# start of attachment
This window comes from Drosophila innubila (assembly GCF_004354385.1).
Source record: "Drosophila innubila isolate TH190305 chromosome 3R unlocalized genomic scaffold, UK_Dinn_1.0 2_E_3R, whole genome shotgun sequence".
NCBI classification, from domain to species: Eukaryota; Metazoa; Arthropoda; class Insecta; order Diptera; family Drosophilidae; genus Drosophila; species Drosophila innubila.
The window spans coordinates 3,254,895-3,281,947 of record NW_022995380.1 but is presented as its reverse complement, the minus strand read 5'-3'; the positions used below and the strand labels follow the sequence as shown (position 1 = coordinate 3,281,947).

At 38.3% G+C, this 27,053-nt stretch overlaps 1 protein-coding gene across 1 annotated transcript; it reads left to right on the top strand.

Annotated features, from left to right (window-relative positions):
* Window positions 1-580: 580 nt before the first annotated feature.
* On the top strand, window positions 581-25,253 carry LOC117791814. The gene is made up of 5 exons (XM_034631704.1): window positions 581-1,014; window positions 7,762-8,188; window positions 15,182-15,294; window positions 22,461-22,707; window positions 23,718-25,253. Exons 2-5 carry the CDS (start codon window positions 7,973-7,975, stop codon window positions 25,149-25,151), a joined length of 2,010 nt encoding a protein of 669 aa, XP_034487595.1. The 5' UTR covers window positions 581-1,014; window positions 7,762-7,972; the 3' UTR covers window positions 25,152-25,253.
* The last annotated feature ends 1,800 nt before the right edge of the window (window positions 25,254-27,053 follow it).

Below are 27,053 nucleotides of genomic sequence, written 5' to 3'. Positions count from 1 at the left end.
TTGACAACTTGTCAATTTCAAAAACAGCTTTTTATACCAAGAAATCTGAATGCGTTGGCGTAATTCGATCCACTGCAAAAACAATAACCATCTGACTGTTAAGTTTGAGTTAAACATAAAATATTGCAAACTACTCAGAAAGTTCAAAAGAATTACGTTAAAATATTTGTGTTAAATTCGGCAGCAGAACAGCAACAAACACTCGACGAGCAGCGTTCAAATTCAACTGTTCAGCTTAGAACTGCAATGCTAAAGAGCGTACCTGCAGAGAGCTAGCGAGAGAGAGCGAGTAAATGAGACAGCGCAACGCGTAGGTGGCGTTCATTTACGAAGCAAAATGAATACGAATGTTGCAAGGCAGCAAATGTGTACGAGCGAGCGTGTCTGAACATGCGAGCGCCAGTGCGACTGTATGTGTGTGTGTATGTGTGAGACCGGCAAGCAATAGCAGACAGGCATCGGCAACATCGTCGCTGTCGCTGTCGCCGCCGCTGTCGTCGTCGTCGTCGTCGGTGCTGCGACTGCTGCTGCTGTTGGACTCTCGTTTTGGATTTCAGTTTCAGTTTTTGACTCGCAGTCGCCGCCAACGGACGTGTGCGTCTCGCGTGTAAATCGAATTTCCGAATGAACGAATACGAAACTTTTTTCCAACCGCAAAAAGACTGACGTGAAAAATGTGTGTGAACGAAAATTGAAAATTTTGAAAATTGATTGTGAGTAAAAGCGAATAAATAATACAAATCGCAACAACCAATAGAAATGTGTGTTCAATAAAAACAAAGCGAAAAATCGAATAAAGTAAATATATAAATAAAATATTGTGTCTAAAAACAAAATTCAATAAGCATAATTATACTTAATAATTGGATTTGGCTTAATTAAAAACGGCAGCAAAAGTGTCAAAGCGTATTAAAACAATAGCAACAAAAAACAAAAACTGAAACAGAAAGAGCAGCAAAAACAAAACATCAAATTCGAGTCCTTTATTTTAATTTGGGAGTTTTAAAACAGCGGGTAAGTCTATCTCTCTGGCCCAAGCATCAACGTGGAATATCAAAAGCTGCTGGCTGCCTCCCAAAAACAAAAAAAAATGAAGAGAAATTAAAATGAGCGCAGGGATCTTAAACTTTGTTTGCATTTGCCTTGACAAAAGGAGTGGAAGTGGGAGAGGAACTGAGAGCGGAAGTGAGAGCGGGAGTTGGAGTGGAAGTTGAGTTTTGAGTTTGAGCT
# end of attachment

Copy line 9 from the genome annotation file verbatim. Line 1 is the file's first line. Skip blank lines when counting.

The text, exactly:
* The last annotated feature ends 1,800 nt before the right edge of the window (window positions 25,254-27,053 follow it).